Last Best Streams: #614.

Sixty-seven degrees and sunny, far and away the nicest day of the new year.  I needed to do something.  So I headed out to the local Last Best Stream.

I didn’t go to the most photogenic part- sheer limestone bluffs carved in sinuous curves through eons of erosion.  It’s easy to wonder what the world would’ve looked like three million years ago when this whole part of the world was uplifted by some mysterious force.  Really, it probably looked the same, the rise so imperceptible, the erosion of streambeds so perfectly balanced with the raising plateaus, that meanders were entrenched in place. 

I didn’t go to the nicest part, in the headwaters, where melting Illinoian glaciers dropped their stones and boulders of granite and schist picked up in Minnesota and abandoned seven hundred miles south. 

I went to the part where I could take a long, uninterrupted walk.  The part with the old abandoned barn, too far from the road to have been raided for boards and architecture to decorate bars and upscale man caves.  Where I could maybe run across a couple squirrels, some oyster mushrooms or lion’s mane clung tight to an old white oak.  Suss out turkey tracks in crunchy vestigial snow.

One of my first jobs in the profession was dusting off brittle manila folders, inputting yellowed typewritten sheafs of fish kill data into some more durable digital format on behalf of posterity.  This watershed was one of the most habitual offenders- nearly annually, acid drainage from open pit coal mines killing every living thing twenty, thirty miles downstream.  Coal company press releases touting not just jobs, asserting the land would be healthier once it was overturned, exposed.  When the coal company sold out their PR man bought land pennies on the dollar, put it back to native forest, parcels it out for housing developments.  He’s worth millions.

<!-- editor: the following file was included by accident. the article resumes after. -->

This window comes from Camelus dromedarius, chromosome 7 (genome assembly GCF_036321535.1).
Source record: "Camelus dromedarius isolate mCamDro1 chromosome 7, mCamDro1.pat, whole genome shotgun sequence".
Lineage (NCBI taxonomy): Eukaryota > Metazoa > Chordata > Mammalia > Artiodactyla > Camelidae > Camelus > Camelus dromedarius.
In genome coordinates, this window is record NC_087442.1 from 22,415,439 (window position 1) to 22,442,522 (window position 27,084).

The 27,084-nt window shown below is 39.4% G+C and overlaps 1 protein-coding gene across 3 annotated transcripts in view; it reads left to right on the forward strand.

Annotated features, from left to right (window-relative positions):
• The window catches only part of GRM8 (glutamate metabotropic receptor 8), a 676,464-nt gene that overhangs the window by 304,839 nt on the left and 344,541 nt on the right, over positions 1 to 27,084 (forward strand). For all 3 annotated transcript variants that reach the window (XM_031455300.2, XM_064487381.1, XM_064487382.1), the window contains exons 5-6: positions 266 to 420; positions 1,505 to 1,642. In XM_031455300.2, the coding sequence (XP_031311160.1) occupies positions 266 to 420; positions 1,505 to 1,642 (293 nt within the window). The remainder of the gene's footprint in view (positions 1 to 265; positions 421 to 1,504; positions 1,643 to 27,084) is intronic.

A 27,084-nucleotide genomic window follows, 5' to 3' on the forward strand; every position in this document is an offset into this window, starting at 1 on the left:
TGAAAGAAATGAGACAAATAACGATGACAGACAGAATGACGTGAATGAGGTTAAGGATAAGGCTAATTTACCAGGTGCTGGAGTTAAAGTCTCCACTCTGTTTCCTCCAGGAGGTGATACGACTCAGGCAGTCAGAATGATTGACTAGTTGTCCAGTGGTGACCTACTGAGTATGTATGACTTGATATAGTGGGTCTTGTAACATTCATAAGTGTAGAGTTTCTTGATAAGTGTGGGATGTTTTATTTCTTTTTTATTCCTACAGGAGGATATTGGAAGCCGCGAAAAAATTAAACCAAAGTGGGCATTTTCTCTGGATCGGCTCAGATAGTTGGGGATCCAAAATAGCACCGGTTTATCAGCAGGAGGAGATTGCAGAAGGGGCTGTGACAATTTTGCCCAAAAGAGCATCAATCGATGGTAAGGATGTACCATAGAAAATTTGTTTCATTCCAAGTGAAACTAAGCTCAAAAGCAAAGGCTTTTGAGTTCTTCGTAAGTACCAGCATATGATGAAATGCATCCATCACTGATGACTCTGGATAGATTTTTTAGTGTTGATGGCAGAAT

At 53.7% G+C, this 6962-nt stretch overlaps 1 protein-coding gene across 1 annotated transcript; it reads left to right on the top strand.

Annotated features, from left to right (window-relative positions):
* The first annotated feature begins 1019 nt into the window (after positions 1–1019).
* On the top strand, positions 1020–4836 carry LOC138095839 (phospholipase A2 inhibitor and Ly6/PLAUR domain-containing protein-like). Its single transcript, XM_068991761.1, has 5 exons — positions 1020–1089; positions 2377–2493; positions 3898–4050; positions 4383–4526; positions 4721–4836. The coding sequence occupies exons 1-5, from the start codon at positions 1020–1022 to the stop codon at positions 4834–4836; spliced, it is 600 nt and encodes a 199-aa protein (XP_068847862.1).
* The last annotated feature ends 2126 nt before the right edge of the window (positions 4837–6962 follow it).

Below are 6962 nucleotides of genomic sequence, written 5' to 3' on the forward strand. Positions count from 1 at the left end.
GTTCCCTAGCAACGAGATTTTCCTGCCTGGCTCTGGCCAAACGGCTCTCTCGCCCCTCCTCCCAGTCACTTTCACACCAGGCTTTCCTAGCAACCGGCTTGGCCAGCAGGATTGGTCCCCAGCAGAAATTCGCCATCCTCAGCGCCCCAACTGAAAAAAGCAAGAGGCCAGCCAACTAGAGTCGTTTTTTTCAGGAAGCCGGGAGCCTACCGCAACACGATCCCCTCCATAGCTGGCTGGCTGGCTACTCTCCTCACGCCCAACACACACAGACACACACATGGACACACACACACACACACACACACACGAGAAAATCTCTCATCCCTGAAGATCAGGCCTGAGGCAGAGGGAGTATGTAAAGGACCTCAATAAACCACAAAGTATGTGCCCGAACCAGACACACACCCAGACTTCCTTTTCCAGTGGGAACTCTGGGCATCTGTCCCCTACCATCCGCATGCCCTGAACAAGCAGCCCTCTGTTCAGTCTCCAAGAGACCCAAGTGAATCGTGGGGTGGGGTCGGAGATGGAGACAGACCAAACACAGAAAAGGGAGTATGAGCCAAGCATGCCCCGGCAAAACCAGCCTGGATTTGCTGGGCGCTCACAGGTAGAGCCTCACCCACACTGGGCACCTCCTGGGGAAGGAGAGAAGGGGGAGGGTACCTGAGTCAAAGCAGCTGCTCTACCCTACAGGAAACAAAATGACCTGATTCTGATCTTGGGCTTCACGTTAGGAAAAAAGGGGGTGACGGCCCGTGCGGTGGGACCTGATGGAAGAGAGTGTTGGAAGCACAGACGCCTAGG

Some of it defaulted to state lands.  Some of it was tied up with the Feds, who’d already bought out marginal farms in the rough land along the creek during the thirties and forties.  Now that’s all public, twenty minutes from the house.  Occasionally overrun by deer and turkey hunters, by ATVS and new-age hippies and college kids and weekend warriors and DIY survivalist types.  Horse people.

That’s not bad, especially on the first warm day of the year.  Can’t blame anyone for doing what you’re doing.  Just need to find a nice spot.  Not the nicest spot, or the most photogenic.  Just one where you can take a long, uninterrupted walk.  Look for squirrels and turkey tracks. 

Admire an old barn.

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